A Florida judge recently thought it was in the interest of justice, in the best interest of the victim, and consistent with public policy to “sentence” a violent offender to take his wife out for Red Lobster and bowling, and then sending the couple to “marriage counseling” after the man had brutalized her in her home, reports The Florida Sun Sentinel.
From the article:
“It was a minor incident, in the court’s opinion,” he said. “The court would not normally do that if the court felt there was some violence but this is very, very minor and the court felt that that was a better resolution than other alternatives.”
Reading from an arrest affidavit, Hurley said Bray pushed his wife onto their couch and put his hand on her neck. He held up his fist to hit her, but never struck her, Hurley said.
A woman who identified herself as Bray’s wife attended the hearing and explained that the couple’s argument started on Monday after her husband didn’t acknowledge her birthday.
Hurley asked her is she was hurt or in any fear of her husband. After she said she wasn’t, and Hurley confirmed that Bray had no prior arrests, the judge continued his questioning with a lighter tone.
“Do you have something you like to go to?” he asked. “Is there a restaurant you like to go to?”
The woman answered that she enjoyed bowling and eating at Red Lobster. And so the judge made his decision accordingly.
“Flowers, birthday card, Red Lobster, bowling,” Hurley said. He also ordered that the couple begin seeing a marriage counselor within a week.
It’s interesting how the facts can always, always be spun to support male-supremacy, isn’t it? Specifically, in this case, to support the narrative that men’s domestic violence against women doesn’t hurt women or make them afraid, it’s not really that bad, and even if it does hurt women and even if it is that bad, who cares?
In this version of it, the abuser “put his hand on her neck.” In another version, he is said to have “grabbed her by the neck.” So which one is it? And just for clarity’s sake, are we talking about the back of the neck, or the front? You know, where the throat is? I’m thinking it was the front, but hey, what do I know about attempting to disable someone during a violent altercation, or even about a colloquialism like “going for the throat,” I’m just a laydee.
In the Sun Sentinel’s version, we are expected to put on blinders the size of toboggans and believe that a man in the midst of a violent attack on his wife, in between pushing her and lifting his fist to strike her, placed his hand upon her neck (not her throat!) gently as a silk scarf, without intending to harm her, and indeed without harming her at all. Look, she said so herself! The judge asked her whether she was hurt or afraid as a result of being violently attacked by her husband in their shared home, a very vague question and without defining his terms, in an intimidating environment, giving her the opportunity to make her husband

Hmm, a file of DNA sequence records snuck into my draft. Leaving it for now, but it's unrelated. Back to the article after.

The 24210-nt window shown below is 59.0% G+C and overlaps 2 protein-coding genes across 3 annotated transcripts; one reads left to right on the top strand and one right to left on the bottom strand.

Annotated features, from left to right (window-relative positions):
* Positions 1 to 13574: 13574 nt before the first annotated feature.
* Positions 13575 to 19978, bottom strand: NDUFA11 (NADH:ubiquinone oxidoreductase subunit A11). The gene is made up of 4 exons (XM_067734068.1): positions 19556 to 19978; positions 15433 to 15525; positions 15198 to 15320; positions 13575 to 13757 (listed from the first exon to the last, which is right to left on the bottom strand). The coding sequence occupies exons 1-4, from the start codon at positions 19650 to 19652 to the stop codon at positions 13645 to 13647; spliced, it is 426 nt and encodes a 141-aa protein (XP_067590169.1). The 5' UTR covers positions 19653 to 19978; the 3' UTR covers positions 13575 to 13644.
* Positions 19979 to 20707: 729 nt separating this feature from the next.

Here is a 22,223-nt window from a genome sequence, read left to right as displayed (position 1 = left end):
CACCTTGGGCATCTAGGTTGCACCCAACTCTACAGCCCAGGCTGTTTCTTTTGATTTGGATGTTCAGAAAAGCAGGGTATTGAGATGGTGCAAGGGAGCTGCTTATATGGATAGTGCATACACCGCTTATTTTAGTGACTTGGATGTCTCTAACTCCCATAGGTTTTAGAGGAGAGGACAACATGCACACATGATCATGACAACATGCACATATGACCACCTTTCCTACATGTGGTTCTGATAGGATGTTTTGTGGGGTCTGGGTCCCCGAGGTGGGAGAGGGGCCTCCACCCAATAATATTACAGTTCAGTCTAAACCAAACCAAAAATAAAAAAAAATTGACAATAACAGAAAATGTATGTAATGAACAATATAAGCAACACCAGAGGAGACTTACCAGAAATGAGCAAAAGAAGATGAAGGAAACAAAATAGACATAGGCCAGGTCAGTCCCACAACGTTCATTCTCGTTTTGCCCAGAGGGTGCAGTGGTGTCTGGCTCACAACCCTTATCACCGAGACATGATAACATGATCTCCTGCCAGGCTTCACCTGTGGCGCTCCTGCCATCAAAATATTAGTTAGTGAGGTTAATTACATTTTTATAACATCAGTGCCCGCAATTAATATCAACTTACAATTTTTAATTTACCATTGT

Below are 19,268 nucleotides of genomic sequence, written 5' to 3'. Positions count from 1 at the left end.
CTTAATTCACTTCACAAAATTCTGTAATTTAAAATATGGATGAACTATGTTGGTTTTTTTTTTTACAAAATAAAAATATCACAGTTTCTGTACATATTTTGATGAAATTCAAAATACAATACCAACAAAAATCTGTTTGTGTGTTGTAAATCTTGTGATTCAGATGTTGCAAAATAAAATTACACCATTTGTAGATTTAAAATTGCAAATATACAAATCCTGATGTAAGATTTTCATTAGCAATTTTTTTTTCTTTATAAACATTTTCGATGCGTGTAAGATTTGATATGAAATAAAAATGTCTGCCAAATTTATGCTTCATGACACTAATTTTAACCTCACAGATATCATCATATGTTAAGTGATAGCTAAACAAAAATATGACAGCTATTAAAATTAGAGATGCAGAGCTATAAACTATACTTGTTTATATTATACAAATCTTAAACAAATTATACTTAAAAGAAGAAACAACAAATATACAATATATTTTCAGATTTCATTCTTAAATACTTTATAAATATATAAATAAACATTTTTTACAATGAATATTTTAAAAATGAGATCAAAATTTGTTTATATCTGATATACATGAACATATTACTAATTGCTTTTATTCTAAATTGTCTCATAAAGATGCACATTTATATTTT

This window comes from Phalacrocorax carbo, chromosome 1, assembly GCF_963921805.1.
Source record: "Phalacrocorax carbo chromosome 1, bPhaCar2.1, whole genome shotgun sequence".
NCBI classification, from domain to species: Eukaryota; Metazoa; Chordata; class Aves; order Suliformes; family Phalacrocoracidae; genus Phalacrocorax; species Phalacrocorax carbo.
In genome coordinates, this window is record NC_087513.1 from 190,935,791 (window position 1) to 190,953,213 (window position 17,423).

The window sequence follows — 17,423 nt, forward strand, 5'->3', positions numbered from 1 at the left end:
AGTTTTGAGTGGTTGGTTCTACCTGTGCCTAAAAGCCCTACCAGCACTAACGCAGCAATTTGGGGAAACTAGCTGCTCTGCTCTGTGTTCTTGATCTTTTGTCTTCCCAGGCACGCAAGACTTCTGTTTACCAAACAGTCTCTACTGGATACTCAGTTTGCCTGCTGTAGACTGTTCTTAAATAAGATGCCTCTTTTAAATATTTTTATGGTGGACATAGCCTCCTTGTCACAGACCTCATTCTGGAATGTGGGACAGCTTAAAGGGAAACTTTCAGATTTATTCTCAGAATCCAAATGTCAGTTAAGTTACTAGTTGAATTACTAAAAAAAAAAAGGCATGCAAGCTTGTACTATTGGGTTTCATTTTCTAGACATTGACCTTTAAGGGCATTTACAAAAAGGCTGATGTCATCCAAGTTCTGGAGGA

even madder than he already was hate her more than he already did, and making herself look like a drama queen and a complete bitch at the same time, and she declined.
But why wasn’t it just assumed that the wife was both hurt and afraid in this instance? I mean, wouldn’t you be? Why would anyone even have to ask? Oh yeah, because asking the question under these circumstances results in more positive outcomes (for men) than we would otherwise get, if we used common sense, and regarded female victims of male violence as human beings with predictable human responses to being terrorized and attacked.
Red Lobster it is, then!
And in HLNtv.com’s version, where the man “grabbed her by the neck” we are all not only told but shown too how a violent man who engages in an act that is reasonably likely to result in serious bodily harm or death, which grabbing by the neck (or throat) most certainly is, can do so with impunity, where the victim was a woman and/or his wife. In case anyone wasn’t sure about that, they have even more evidence than they did before, so we can all adjust our behaviors accordingly. Abusers and potential abusers can adjust their behaviors accordingly, and victims and potential victims can adjust their behaviors accordingly. This is male-supremacy, y’all, let’s get with the program mkay? Great.
And the part about marriage counseling was a nice touch: involve yet another male-supremacist institution in domestic violence cases (in this case, psychiatry/psychology) so they can all work together in tandem to help this woman “get over her issues” of mistakenly thinking that she’s a human being, and calling the cops when men attack her.
The Sun Sentinel reporter, Danielle Alvarez, can be reached here:
firstname.lastname@example.org or 965-356-4543.
The Judge, John “Jay” Hurley can be reached here:
Judicial Asst. Marjorie McClain